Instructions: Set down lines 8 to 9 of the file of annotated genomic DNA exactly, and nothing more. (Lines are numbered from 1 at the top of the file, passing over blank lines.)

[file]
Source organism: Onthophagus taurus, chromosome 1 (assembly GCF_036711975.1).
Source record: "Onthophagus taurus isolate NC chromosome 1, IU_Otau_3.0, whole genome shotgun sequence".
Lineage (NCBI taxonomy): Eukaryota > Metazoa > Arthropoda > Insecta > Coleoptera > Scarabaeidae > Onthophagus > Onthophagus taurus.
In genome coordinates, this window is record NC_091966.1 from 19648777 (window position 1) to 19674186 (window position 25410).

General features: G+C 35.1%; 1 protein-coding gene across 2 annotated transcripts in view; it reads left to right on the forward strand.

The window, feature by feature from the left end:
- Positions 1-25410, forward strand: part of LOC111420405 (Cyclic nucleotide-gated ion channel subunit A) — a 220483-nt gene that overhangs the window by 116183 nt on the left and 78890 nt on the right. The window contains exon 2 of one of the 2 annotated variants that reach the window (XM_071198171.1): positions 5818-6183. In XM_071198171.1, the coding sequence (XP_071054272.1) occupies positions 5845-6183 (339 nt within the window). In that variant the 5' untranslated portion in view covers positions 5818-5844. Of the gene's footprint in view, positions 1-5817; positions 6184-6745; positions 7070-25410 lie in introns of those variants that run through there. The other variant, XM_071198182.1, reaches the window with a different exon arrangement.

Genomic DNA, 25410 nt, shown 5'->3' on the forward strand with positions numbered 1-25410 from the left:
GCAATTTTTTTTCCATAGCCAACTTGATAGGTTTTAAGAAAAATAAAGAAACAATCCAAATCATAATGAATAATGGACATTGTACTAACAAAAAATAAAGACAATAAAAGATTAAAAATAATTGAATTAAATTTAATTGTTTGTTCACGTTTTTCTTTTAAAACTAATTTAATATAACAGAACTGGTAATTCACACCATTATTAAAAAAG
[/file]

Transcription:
Genomic DNA, 25410 nt, shown 5'->3' on the forward strand with positions numbered 1-25410 from the left:
GCAATTTTTTTTCCATAGCCAACTTGATAGGTTTTAAGAAAAATAAAGAAACAATCCAAATCATAATGAATAATGGACATTGTACTAACAAAAAATAAAGACAATAAAAGATTAAAAATAATTGAATTAAATTTAATTGTTTGTTCACGTTTTTCTTTTAAAACTAATTTAATATAACAGAACTGGTAATTCACACCATTATTAAAAAAG